If the Majority line had been, "We don't call for Troops Out because we can't yet bring it about”, that would have been one thing. But, then it would not be unreasonable to ask what Programme the majority had for creating the conditions where it could be brought about. In response to Martin’s “yes, but” the next question would naturally be, “so what Programme do you have to build the Labour Movement as a political force to challenge imperialism and the Islamists?” To which Martin could only shrug his shoulders and point to calls to support Iraqi unions not on the basis of such a political struggle, but merely an economic struggle. Even a struggle for basic bourgeois freedoms is outside this remit, and left as something to be imposed by those that have the power – imperialism and its Shia clients who were originally passed off as bourgeois Constitutionalists. It’s the same approach the Economists took to the call by Lenin for the Social Democrats to fight for political demands as well as economic demands. The economists said, “the working class is too weak. We have to wait until it is stronger, and in any case the political demands are bourgeois demands at this stage so we should leave that to the bourgeoisie to fight for.” Lenin, like Dave Broder, argued that the condition for the workers becoming stronger was that they were mobilised around political demands now, not at some point in the future. But the majority’s argument hasn't been based on the argument that its pointless raising a demand that workers cannot achieve, it has been based on a justification of the progressive role of imperialism - hence Martin's defence of Mark Osborn's piece on Japan. It amounts to we have a moral imperative. We would like the working class to achieve it, but we have no faith that they can, so we will hope that imperialism will achieve it for us instead.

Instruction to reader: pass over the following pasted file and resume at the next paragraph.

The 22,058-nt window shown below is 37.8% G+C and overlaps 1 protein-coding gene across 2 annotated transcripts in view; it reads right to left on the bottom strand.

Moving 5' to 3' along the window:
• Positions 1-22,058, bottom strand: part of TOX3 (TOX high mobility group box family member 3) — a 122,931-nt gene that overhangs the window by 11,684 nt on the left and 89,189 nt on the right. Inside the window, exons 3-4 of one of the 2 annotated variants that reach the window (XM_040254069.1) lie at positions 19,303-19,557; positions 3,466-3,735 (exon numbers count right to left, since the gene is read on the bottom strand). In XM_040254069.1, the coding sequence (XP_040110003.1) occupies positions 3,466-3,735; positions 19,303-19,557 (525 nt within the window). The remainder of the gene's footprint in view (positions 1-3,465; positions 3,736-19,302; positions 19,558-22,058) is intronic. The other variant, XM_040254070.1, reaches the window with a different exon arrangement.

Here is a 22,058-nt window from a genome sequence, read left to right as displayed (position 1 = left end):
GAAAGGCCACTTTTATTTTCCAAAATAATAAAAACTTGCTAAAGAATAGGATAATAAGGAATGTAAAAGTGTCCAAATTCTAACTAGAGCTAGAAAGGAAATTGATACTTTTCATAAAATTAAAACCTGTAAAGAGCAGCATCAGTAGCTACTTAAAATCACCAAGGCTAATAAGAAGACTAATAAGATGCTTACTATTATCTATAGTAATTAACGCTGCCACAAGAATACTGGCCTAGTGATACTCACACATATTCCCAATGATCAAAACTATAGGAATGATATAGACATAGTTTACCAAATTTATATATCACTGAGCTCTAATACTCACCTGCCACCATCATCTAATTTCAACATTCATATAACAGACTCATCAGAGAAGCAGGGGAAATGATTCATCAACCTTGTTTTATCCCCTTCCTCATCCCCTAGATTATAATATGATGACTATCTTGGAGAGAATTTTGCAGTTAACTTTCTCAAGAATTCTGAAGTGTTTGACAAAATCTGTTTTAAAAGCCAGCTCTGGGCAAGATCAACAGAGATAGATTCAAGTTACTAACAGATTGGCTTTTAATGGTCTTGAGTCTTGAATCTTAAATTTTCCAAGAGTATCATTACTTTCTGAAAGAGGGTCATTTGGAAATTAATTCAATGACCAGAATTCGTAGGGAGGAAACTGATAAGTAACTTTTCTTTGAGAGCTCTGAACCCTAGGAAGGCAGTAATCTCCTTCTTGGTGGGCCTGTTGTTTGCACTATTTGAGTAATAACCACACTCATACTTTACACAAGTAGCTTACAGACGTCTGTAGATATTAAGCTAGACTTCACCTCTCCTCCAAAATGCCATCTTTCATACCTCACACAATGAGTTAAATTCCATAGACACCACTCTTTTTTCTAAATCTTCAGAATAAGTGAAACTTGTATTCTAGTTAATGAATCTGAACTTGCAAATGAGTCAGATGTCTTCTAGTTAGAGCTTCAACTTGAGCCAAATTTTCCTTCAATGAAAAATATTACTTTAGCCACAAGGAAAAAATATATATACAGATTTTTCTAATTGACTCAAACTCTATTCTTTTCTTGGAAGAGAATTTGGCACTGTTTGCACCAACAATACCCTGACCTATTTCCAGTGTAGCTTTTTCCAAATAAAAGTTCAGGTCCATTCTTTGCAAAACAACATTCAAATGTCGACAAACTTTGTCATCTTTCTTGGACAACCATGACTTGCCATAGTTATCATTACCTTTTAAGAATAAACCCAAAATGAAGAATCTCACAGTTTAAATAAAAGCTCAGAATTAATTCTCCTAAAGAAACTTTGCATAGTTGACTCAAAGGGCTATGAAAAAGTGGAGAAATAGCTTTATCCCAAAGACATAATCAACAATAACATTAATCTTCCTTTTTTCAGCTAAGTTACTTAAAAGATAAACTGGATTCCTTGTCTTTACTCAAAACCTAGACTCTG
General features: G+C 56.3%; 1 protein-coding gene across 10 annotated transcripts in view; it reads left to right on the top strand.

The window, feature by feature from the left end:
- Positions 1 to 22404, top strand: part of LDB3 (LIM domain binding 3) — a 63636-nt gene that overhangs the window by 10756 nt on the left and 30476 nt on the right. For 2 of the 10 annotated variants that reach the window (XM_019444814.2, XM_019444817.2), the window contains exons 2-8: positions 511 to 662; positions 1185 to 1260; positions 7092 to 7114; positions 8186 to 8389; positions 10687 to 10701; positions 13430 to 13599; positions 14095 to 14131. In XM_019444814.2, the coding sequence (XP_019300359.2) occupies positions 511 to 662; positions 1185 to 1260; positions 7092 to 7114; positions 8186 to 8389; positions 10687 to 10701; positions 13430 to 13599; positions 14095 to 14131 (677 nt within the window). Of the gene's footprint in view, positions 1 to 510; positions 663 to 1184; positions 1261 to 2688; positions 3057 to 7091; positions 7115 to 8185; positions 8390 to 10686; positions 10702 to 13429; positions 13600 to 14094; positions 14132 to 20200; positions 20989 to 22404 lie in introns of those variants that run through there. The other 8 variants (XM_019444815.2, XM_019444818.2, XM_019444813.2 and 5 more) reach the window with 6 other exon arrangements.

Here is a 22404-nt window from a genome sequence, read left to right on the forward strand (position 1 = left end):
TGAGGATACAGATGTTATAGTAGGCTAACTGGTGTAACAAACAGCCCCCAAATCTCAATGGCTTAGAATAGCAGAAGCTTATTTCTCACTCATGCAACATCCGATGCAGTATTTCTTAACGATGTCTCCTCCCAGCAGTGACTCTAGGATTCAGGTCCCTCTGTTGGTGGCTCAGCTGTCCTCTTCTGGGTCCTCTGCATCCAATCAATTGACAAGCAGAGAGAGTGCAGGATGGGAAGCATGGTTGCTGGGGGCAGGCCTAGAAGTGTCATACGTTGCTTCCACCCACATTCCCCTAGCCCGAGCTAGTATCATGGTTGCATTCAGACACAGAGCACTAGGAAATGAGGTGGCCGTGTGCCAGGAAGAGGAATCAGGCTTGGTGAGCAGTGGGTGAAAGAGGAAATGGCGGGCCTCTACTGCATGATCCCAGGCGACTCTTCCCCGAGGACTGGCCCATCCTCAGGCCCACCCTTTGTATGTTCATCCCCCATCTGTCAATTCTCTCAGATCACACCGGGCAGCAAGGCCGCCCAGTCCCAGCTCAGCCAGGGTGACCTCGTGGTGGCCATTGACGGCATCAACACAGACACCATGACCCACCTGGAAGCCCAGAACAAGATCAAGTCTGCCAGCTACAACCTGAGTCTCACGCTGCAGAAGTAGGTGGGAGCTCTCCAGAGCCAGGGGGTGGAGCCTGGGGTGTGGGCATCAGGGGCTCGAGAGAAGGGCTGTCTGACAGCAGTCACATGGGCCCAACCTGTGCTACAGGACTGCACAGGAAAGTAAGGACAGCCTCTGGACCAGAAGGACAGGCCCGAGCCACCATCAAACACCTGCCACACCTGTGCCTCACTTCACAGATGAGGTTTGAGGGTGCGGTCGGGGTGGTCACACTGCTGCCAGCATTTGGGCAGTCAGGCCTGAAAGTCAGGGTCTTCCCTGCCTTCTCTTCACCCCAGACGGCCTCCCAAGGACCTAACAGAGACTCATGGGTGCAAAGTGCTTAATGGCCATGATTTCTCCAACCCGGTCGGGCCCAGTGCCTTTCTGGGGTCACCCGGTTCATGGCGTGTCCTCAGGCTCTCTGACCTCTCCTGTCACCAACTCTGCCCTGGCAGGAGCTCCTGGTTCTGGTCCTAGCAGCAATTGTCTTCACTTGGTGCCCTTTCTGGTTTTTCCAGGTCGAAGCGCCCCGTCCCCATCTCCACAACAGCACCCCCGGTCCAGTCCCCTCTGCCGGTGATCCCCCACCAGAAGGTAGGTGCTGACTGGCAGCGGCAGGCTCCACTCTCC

Martin’s argument simply ignored and misrepresented the argument put by Dave Broder. It ignored it, because it proceeded as though Dave had not set out, clearly, that there was no secret meaning to the “Troops Out” demand, that its meaning right out there in the open, as out there as Martin’s “Yes, but”, was, this is a call for the Labour Movement to mobilise to bring this about. Comparisons with other calls such as those about Catholic Civil Rights masquerading as a struggle for Workers Rights are a total red herring. The Minority's position is not like the Castlemaine XXXX advert where the 4x's stand for a four letter word that everyone knows, but which could represent some alternative four letter word if you don't particularly like the beer. No one is hiding what the demand means behind 4'X's or any other charade. I’m sure the Minority would be glad to have a slogan which spelled it out clearly such as “Build an International Workers Movement to Kick Imperialism Out of Iraq Now” were it not that such a slogan hardly slips off the tongue. The test would be would the Majority accept such a clearly formulated slogan? I doubt they would. Such a slogan would leave its adherents with no problem supporting the US Dockers action to force a US withdrawal, yet we have yet to hear from the Majority whether they support this action or whether they wish to remain consistent with their position and call for strikebreaking against such action because it could lead to a conflict with their moral imperative in Iraq. It misrepresented it by taking Dave’s comment about if the troops magically disappeared and proceeding as though such a magical transformation were possible, ignoring the very point made by Dave, here, that such magic does not happen, the troops will leave for a reason. Either they will leave because the US will have achieved its aims. The cost for it will become too great. It will be defeated by one or more groups of Islamists, or it will be defeated by the working class. The whole point of Dave’s argument is how on Earth do you achieve this latter solution, the one we want, without actually mobilising the working class around a demand for it. How on Earth can you mobilise the working class, either in Iraq or Internationally, for such a solution, when the very force you want them to mobilise against you present as being the very force that is the saviour of the situation!! Its like telling the working class you are opposed to the bourgeois state whilst at the same time raising demands that sow illusions in, and give greater power to, that very state!!! Of course, the AWL do that too, so their position on Iraq is not that surprising.